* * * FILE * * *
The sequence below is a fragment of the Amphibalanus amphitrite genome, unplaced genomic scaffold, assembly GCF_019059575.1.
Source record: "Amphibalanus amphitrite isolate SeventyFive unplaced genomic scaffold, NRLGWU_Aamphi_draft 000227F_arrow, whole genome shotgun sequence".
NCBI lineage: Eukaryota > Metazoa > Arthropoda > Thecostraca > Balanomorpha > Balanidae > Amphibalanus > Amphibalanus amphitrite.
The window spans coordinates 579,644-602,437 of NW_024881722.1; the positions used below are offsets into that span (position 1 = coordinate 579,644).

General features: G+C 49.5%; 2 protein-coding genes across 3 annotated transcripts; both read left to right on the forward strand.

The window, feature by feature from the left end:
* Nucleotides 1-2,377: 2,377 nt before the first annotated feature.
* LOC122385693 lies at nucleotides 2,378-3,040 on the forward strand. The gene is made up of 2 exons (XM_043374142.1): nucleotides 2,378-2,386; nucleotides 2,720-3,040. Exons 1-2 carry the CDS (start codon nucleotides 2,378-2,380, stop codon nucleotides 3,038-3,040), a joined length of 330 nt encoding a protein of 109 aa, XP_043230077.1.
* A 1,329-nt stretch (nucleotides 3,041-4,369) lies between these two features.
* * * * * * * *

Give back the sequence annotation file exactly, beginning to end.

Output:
The sequence below is a fragment of the Amphibalanus amphitrite genome, unplaced genomic scaffold, assembly GCF_019059575.1.
Source record: "Amphibalanus amphitrite isolate SeventyFive unplaced genomic scaffold, NRLGWU_Aamphi_draft 000227F_arrow, whole genome shotgun sequence".
NCBI lineage: Eukaryota > Metazoa > Arthropoda > Thecostraca > Balanomorpha > Balanidae > Amphibalanus > Amphibalanus amphitrite.
The window spans coordinates 579,644-602,437 of NW_024881722.1; the positions used below are offsets into that span (position 1 = coordinate 579,644).

General features: G+C 49.5%; 2 protein-coding genes across 3 annotated transcripts; both read left to right on the forward strand.

The window, feature by feature from the left end:
* Nucleotides 1-2,377: 2,377 nt before the first annotated feature.
* LOC122385693 lies at nucleotides 2,378-3,040 on the forward strand. The gene is made up of 2 exons (XM_043374142.1): nucleotides 2,378-2,386; nucleotides 2,720-3,040. Exons 1-2 carry the CDS (start codon nucleotides 2,378-2,380, stop codon nucleotides 3,038-3,040), a joined length of 330 nt encoding a protein of 109 aa, XP_043230077.1.
* A 1,329-nt stretch (nucleotides 3,041-4,369) lies between these two features.